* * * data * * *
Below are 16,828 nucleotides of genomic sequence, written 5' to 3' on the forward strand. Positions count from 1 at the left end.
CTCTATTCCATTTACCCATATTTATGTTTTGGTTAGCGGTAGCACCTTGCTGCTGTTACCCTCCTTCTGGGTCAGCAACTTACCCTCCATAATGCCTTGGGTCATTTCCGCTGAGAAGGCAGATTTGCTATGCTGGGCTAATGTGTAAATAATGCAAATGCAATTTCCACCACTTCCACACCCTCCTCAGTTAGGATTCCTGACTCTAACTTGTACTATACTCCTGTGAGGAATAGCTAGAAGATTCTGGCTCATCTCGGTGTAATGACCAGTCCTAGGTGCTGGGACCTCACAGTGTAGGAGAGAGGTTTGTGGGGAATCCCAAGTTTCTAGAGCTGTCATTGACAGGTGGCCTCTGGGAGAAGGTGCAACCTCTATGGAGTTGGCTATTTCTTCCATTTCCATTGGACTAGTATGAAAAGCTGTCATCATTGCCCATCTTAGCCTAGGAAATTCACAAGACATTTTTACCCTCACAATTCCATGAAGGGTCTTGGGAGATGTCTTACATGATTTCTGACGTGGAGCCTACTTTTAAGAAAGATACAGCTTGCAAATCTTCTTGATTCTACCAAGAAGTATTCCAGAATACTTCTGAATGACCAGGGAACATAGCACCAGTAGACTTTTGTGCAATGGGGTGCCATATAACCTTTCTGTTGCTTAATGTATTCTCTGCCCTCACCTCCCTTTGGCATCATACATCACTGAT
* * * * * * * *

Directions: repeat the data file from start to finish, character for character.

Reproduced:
Below are 16,828 nucleotides of genomic sequence, written 5' to 3' on the forward strand. Positions count from 1 at the left end.
CTCTATTCCATTTACCCATATTTATGTTTTGGTTAGCGGTAGCACCTTGCTGCTGTTACCCTCCTTCTGGGTCAGCAACTTACCCTCCATAATGCCTTGGGTCATTTCCGCTGAGAAGGCAGATTTGCTATGCTGGGCTAATGTGTAAATAATGCAAATGCAATTTCCACCACTTCCACACCCTCCTCAGTTAGGATTCCTGACTCTAACTTGTACTATACTCCTGTGAGGAATAGCTAGAAGATTCTGGCTCATCTCGGTGTAATGACCAGTCCTAGGTGCTGGGACCTCACAGTGTAGGAGAGAGGTTTGTGGGGAATCCCAAGTTTCTAGAGCTGTCATTGACAGGTGGCCTCTGGGAGAAGGTGCAACCTCTATGGAGTTGGCTATTTCTTCCATTTCCATTGGACTAGTATGAAAAGCTGTCATCATTGCCCATCTTAGCCTAGGAAATTCACAAGACATTTTTACCCTCACAATTCCATGAAGGGTCTTGGGAGATGTCTTACATGATTTCTGACGTGGAGCCTACTTTTAAGAAAGATACAGCTTGCAAATCTTCTTGATTCTACCAAGAAGTATTCCAGAATACTTCTGAATGACCAGGGAACATAGCACCAGTAGACTTTTGTGCAATGGGGTGCCATATAACCTTTCTGTTGCTTAATGTATTCTCTGCCCTCACCTCCCTTTGGCATCATACATCACTGAT